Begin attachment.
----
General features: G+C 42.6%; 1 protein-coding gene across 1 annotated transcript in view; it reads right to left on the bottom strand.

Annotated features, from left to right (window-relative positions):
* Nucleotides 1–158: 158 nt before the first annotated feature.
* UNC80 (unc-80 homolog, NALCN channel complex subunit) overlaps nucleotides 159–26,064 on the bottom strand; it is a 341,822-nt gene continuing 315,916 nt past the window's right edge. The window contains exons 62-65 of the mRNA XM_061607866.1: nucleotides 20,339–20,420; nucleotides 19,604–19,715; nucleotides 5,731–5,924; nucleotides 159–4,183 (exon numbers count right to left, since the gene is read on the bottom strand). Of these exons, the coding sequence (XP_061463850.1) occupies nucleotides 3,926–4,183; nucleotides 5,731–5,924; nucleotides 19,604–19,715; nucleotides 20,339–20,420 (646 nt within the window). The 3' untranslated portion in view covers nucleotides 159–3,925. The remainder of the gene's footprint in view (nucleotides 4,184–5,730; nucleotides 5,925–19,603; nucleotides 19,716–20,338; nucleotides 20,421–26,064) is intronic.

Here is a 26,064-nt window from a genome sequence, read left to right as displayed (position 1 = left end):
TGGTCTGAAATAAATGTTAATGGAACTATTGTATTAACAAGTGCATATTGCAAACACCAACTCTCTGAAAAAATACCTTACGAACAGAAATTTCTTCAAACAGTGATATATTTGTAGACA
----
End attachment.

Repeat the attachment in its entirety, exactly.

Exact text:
General features: G+C 42.6%; 1 protein-coding gene across 1 annotated transcript in view; it reads right to left on the bottom strand.

Annotated features, from left to right (window-relative positions):
* Nucleotides 1–158: 158 nt before the first annotated feature.
* UNC80 (unc-80 homolog, NALCN channel complex subunit) overlaps nucleotides 159–26,064 on the bottom strand; it is a 341,822-nt gene continuing 315,916 nt past the window's right edge. The window contains exons 62-65 of the mRNA XM_061607866.1: nucleotides 20,339–20,420; nucleotides 19,604–19,715; nucleotides 5,731–5,924; nucleotides 159–4,183 (exon numbers count right to left, since the gene is read on the bottom strand). Of these exons, the coding sequence (XP_061463850.1) occupies nucleotides 3,926–4,183; nucleotides 5,731–5,924; nucleotides 19,604–19,715; nucleotides 20,339–20,420 (646 nt within the window). The 3' untranslated portion in view covers nucleotides 159–3,925. The remainder of the gene's footprint in view (nucleotides 4,184–5,730; nucleotides 5,925–19,603; nucleotides 19,716–20,338; nucleotides 20,421–26,064) is intronic.

Here is a 26,064-nt window from a genome sequence, read left to right as displayed (position 1 = left end):
TGGTCTGAAATAAATGTTAATGGAACTATTGTATTAACAAGTGCATATTGCAAACACCAACTCTCTGAAAAAATACCTTACGAACAGAAATTTCTTCAAACAGTGATATATTTGTAGACA